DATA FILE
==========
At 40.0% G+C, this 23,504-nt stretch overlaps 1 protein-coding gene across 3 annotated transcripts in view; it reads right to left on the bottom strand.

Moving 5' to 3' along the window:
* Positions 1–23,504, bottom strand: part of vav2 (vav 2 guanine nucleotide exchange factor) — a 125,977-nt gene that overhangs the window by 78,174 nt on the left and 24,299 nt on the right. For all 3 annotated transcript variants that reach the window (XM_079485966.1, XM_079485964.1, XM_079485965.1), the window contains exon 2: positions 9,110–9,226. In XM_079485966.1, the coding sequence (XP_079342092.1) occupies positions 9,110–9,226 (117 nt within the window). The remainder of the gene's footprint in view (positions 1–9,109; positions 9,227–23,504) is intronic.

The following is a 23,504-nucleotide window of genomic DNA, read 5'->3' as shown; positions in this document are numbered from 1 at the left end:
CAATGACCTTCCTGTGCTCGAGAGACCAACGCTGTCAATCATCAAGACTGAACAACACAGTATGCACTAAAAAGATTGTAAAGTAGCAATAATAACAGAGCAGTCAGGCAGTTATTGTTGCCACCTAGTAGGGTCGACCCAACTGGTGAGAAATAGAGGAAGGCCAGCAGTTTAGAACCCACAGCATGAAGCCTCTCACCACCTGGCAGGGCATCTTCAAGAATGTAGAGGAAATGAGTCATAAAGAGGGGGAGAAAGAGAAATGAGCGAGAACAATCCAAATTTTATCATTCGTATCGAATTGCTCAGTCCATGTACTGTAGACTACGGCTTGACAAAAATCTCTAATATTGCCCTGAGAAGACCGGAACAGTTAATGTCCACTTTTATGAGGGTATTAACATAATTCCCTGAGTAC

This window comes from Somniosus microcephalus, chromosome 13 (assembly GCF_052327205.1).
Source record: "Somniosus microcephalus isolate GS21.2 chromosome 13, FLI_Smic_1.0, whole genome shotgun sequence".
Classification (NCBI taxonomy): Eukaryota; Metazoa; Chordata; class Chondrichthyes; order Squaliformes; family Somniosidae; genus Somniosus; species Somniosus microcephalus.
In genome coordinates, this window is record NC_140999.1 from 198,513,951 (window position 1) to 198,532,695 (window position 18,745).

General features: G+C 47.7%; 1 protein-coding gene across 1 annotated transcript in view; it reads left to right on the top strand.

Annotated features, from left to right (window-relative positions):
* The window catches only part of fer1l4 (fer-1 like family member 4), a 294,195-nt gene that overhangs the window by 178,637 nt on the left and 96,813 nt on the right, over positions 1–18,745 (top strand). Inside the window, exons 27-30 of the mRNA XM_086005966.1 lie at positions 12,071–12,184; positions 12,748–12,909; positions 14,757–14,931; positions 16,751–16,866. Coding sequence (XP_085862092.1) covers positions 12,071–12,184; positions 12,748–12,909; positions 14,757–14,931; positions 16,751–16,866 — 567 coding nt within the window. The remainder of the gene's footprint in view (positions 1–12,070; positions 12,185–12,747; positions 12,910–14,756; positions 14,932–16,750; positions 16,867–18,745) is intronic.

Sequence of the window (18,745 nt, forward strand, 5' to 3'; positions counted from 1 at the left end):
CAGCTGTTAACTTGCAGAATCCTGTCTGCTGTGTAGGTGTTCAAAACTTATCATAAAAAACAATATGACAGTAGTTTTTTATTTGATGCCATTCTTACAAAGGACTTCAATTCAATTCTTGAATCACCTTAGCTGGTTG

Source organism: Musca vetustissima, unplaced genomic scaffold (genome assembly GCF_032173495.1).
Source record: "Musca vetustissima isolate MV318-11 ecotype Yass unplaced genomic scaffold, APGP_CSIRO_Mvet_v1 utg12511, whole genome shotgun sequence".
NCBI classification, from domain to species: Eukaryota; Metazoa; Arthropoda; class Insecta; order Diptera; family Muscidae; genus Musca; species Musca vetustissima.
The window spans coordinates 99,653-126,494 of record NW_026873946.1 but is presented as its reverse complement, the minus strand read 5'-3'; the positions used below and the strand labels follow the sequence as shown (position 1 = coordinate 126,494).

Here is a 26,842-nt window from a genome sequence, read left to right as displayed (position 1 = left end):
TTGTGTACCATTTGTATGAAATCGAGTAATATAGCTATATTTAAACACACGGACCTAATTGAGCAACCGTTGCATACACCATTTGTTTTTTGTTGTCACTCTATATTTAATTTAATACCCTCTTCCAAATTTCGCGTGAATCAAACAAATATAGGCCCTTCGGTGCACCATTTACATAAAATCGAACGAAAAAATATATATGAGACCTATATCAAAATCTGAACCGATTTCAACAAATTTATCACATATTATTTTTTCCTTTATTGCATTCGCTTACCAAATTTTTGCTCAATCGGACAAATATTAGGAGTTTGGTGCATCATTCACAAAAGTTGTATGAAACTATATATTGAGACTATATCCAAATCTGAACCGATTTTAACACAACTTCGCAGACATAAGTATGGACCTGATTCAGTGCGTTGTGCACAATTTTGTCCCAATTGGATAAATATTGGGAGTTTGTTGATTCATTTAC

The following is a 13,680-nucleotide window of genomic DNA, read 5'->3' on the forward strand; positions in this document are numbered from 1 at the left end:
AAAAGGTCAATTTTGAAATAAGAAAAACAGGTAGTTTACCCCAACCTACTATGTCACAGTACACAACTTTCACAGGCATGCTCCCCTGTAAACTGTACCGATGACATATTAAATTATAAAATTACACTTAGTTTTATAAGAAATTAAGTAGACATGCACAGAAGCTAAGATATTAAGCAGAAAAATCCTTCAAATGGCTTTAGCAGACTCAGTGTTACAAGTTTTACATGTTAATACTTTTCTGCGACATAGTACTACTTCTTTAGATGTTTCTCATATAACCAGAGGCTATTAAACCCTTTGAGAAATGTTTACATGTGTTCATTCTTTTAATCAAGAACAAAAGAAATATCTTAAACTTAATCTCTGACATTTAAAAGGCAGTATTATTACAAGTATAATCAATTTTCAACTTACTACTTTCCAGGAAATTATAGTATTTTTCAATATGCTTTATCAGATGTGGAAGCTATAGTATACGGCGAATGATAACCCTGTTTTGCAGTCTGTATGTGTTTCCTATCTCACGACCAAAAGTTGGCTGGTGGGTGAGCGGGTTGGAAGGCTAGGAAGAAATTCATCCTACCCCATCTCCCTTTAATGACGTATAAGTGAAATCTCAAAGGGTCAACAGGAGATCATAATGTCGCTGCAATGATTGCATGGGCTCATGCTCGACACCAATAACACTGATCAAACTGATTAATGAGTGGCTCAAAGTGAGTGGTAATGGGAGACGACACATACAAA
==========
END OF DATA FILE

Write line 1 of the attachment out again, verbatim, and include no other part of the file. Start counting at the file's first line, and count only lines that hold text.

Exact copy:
At 40.0% G+C, this 23,504-nt stretch overlaps 1 protein-coding gene across 3 annotated transcripts in view; it reads right to left on the bottom strand.